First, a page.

Initially, 5,535 patients with type 2 diabetes who were unable to control their glucose with lifestyle measures and metformin were enrolled in the first phase of the STRATEGY study. On average, they had diabetes for five years and had a baseline of HbA1c of 8.03 percent at the start of the study. Their mean age was 53 years old, mean body mass index 25.8 kg/m2, and 60 percent of the participants were male. At the end of 16 weeks, a mean HbA1c reduction of 0.85 percent from a baseline was observed when the DPP-4 inhibitor sitagliptin was added to metformin, and 44.3 percent of study participants achieved the target goal of HbA1c < 7 percent. This finding is consistent with the reports of combined metformin plus DPP-4 inhibitor regimens in many previous studies.
The second stage of the STRATEGY study randomized 2,202 of those not at HbA1c<7 percent goal to either a sulfonylurea (glimepiride, gliclazide), a meglitinide (repaglinide), or an alpha glucosidase inhibitor (acarbose) for 24 weeks. The addition of a third oral AHA agent to the metformin + sitaglipin regimen led to a further 0.59 percent HbA1c reduction from the baseline of 7.7 percent at the beginning of the triple therapy stage. The magnitude of the reduction in HbA1c in those treated with acarbose (0.45 percent) was lower than that of glimepiride (0.65 percent), but the glucose-lowering efficacy of gliclazide and repaglinide (0.70 percent and 0.61 percent, respectively) were non-inferior to glimepiride in the setting of the STRATEGY study.
Both dual (metformin + sitagliptin) and triple AHA therapies were found to be safe and well-tolerated in the 'STRATEGY' study. During the triple therapy phase, 8.9 percent, 3.6 percent, 6.1 percent, and 0.5 percent of those receiving glimepiride, gliclazide, repaglinide, and acarbose, respectively, experienced hypoglycemia. Patients receiving glimepiride, gliclazide and repaglinide gained 0.45, 0.21, and 0.15 kg of body weight, respectively, while those on acarbose lost 0.91 kg.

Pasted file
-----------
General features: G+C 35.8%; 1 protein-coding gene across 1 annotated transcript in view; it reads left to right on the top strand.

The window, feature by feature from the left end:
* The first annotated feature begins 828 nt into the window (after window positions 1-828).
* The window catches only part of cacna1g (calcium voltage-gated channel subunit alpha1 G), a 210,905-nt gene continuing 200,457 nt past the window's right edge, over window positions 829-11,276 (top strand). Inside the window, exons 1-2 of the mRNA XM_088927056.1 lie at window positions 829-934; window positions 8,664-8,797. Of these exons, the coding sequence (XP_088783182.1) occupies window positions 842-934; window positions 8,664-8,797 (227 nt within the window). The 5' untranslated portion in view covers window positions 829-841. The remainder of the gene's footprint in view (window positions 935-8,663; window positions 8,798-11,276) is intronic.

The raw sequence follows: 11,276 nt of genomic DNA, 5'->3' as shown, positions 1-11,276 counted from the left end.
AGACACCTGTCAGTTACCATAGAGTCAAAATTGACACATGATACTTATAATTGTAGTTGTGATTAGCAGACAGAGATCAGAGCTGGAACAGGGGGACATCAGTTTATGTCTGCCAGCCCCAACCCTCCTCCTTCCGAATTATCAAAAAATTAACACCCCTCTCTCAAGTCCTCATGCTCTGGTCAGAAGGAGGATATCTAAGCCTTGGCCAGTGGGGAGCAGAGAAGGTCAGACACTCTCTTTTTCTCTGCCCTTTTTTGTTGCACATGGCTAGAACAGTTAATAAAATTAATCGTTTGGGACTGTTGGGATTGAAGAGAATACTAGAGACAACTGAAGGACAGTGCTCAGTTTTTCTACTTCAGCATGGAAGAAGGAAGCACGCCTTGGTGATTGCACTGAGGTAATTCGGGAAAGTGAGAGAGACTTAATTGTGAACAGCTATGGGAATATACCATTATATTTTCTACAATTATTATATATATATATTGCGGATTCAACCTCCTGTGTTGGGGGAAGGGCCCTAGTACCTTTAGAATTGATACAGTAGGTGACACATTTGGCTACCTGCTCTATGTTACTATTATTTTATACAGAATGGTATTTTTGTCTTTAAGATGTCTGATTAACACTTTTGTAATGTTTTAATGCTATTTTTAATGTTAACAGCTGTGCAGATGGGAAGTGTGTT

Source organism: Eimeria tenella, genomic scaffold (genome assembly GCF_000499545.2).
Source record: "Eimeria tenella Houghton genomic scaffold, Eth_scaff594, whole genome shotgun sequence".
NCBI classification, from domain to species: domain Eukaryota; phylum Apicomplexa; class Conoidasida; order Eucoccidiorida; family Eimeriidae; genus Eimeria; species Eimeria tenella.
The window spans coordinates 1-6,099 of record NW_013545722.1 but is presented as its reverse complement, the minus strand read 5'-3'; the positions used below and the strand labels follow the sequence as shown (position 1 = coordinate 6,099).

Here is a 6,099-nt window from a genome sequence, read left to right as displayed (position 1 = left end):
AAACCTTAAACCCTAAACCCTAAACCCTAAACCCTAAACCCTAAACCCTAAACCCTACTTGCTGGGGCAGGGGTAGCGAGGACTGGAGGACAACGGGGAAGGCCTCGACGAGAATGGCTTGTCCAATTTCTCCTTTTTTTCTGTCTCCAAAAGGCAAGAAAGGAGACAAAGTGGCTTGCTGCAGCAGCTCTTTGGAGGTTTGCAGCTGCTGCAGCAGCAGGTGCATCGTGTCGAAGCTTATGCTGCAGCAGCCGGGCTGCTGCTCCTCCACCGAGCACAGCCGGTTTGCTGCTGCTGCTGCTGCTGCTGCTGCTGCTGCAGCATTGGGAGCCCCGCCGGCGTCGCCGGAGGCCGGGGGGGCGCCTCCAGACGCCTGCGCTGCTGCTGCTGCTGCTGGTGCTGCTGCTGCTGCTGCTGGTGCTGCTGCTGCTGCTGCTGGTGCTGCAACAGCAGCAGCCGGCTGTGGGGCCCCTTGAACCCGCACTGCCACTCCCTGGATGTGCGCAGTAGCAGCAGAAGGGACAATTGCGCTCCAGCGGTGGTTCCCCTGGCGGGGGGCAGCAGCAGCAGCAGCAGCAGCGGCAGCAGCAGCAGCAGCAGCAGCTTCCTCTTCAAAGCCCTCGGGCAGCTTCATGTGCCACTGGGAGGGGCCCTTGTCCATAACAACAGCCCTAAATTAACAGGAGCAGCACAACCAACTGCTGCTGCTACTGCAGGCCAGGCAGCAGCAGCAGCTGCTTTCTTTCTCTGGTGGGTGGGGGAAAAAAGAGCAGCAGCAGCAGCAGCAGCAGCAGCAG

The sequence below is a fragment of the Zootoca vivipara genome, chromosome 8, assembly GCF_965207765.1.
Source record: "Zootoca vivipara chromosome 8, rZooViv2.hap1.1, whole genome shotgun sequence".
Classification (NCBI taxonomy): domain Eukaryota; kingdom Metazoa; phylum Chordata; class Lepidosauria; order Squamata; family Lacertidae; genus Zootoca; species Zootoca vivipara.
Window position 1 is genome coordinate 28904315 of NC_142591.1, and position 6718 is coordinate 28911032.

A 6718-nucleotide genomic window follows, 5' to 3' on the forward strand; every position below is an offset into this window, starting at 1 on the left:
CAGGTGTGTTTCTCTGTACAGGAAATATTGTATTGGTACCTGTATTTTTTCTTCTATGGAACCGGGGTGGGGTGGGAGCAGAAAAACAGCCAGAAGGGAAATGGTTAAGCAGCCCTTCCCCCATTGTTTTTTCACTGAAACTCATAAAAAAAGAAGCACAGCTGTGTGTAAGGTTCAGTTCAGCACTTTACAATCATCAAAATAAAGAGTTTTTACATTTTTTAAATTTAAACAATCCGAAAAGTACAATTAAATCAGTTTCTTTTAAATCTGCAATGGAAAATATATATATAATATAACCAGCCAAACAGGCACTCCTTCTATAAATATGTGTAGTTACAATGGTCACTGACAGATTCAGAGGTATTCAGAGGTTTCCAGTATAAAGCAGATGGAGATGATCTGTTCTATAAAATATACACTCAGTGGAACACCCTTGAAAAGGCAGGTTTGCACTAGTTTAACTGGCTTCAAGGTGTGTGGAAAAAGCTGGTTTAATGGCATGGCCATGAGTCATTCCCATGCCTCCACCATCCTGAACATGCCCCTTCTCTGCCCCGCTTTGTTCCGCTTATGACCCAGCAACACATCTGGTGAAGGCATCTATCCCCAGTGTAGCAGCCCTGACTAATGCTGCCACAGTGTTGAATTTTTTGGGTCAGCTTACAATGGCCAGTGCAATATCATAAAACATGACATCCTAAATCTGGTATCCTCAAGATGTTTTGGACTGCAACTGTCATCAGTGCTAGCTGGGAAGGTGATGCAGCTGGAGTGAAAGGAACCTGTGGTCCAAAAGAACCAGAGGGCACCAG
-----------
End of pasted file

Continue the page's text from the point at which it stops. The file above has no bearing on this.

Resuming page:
Intensification to the triple AHA therapies brought 62.3 percent of the patients to HbA1c target achievement rate over the duration of the entire study. Overall, the study demonstrated that adding a third oral AHA to metformin + sitagliptin is a viable choice to overcome clinical inertia and optimize glycemic control in some advanced type 2 diabetes patients.
More than 420 million globally have diabetes and there are over 96 million adults with diabetes in China. With proper control of blood glucose and cardiovascular risk factors, people with diabetes can live a long, healthy and productive life. The result of the STRATEGY study is likely to provide physicians in China and beyond with some practical guidance to improve the quality of care. As Dr. Zachary Bloomgarden, professor of Medicine at Icahn School of Medicine at Mount Sinai in New York City, says, 'We should look at this large study as one beginning to explore appropriate therapeutic approaches for type 2 diabetes.'